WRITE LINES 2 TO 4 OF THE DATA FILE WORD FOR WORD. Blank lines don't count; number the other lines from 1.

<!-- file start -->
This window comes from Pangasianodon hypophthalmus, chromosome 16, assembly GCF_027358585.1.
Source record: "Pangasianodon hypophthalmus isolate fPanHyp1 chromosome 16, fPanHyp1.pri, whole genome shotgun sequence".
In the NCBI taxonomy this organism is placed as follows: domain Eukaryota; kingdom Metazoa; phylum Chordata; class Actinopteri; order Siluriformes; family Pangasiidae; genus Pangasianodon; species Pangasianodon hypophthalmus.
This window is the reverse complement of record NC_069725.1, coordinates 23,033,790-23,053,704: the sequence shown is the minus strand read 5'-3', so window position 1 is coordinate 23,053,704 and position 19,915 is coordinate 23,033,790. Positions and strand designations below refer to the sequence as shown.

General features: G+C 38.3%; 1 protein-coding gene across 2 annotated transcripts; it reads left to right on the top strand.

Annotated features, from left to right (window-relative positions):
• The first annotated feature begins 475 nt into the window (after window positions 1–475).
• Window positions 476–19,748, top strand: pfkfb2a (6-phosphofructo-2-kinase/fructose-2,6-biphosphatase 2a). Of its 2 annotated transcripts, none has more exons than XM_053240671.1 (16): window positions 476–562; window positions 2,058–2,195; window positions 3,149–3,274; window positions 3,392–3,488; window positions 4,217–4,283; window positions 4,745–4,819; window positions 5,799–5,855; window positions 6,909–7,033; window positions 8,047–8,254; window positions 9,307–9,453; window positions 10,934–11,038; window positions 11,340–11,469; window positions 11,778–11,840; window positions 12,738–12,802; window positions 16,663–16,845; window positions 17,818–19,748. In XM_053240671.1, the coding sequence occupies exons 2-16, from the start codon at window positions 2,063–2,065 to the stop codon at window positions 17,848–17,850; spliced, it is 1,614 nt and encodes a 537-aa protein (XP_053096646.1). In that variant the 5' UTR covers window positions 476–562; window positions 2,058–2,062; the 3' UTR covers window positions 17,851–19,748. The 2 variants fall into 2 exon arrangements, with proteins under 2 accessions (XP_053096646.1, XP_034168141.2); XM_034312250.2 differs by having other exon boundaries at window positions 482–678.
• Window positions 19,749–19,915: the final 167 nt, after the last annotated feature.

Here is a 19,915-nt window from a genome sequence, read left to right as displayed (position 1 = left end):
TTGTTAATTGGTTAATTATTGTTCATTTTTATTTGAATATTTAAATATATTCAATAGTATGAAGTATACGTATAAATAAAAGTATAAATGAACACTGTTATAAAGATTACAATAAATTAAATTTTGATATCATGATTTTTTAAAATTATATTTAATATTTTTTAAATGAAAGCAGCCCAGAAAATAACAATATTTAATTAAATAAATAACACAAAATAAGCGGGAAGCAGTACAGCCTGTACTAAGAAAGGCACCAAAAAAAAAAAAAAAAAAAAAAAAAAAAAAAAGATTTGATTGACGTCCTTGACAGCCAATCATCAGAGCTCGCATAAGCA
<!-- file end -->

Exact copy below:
Source record: "Pangasianodon hypophthalmus isolate fPanHyp1 chromosome 16, fPanHyp1.pri, whole genome shotgun sequence".
In the NCBI taxonomy this organism is placed as follows: domain Eukaryota; kingdom Metazoa; phylum Chordata; class Actinopteri; order Siluriformes; family Pangasiidae; genus Pangasianodon; species Pangasianodon hypophthalmus.
This window is the reverse complement of record NC_069725.1, coordinates 23,033,790-23,053,704: the sequence shown is the minus strand read 5'-3', so window position 1 is coordinate 23,053,704 and position 19,915 is coordinate 23,033,790. Positions and strand designations below refer to the sequence as shown.